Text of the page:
Starting tomorrow - 8th December (Australian time) we will be running a blog hop about my ebook

If you have been wondering about the ebook, then reading about some of the processes by some of my favourite creative people will hopefully inspire you to get your own copy.

What a great present for your family to get you for Christmas - especially kids on limited budgets

8th December - Sarah Ann Smith - 
9th December - Lyric Kinard -
10th December - Erica Spinks - 
11th December - Susan Brubaker Knapp - 
12th December - Brenda Gael Smith - 
13th December - Judy Coates Perez - 
14th December - Shelley Stokes -

Of course if you want to just get your copy now to beat the rush here is the link to the Amazon page. There are some nice reviews on the Amazon page as well.

Thanks to all of you have supported me so far and please spread the word on your networks. 

Saturday, December 6, 2014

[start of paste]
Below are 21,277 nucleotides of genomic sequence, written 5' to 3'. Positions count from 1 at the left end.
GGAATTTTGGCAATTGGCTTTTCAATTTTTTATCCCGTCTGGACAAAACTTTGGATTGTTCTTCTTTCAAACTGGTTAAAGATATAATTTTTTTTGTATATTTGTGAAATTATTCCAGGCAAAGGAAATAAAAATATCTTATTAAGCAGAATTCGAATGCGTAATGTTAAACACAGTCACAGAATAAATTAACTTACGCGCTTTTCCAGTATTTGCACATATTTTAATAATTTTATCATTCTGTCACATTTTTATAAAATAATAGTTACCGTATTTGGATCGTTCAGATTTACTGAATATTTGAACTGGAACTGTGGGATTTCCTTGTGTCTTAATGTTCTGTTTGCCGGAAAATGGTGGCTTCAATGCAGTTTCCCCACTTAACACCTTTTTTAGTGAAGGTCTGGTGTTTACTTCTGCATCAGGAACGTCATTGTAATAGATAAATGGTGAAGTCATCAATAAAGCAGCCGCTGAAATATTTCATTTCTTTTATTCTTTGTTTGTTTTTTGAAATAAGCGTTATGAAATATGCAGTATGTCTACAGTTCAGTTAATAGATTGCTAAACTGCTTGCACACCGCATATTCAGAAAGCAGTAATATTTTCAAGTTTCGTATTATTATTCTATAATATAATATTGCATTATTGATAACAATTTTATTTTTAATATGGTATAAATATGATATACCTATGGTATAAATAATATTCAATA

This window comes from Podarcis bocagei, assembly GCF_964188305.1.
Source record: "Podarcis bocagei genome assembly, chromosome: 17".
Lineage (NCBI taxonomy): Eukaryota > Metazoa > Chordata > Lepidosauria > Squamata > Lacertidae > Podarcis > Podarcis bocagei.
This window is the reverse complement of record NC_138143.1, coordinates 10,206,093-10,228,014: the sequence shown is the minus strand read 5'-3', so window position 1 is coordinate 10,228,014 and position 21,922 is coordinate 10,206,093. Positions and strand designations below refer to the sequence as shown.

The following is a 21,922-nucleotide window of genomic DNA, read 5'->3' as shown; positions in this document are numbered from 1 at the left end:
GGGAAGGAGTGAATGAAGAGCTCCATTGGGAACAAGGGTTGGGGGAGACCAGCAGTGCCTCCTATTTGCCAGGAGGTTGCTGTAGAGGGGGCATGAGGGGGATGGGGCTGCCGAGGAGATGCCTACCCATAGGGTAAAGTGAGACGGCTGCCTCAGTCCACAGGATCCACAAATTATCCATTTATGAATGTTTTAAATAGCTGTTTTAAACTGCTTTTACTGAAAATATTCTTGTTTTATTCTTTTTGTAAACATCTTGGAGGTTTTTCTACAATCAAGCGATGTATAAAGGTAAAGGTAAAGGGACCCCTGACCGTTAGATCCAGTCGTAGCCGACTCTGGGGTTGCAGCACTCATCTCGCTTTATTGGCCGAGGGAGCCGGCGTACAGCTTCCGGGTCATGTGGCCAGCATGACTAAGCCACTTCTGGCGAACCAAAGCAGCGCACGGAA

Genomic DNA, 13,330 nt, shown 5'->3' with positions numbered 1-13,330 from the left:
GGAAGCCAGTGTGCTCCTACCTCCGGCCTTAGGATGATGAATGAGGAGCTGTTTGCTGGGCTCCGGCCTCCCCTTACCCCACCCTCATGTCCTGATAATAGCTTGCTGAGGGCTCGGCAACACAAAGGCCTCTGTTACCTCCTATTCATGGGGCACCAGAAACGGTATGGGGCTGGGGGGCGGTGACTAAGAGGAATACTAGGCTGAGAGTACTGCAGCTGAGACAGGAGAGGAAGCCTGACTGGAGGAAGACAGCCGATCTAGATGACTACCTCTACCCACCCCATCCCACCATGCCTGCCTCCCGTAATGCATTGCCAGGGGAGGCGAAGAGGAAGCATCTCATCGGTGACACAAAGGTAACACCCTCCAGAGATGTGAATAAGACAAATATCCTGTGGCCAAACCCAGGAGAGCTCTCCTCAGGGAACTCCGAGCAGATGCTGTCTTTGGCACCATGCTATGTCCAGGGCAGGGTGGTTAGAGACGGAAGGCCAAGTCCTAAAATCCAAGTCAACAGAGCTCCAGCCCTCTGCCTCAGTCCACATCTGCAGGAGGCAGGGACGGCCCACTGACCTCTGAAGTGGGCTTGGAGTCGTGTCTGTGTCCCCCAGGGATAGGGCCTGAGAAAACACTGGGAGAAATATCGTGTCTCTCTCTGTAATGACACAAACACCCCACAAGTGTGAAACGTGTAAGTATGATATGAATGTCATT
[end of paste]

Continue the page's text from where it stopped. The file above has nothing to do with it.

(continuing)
Indigo Dyeing

I needed a few more pieces for a new project so today I mixed up a small Indigo Vat and thought I would share it with you.

First I added the indigo powder (I use synthetic indigo which works much better than the natural and more stable with identical effect) to a soda ash solution.

 Once dissolved in the vat I added the Hydros powder which is used to remove the oxygen from the indigo solution so it can adhere to the fabric

 Stirred gently and the solution turns green with a blueish layer on top
 The centre bubbles are called the bloom and you avoid that when immersing in the vat or you get ugly smears.
 I tied and folded and knotted a small selection of 10" squares/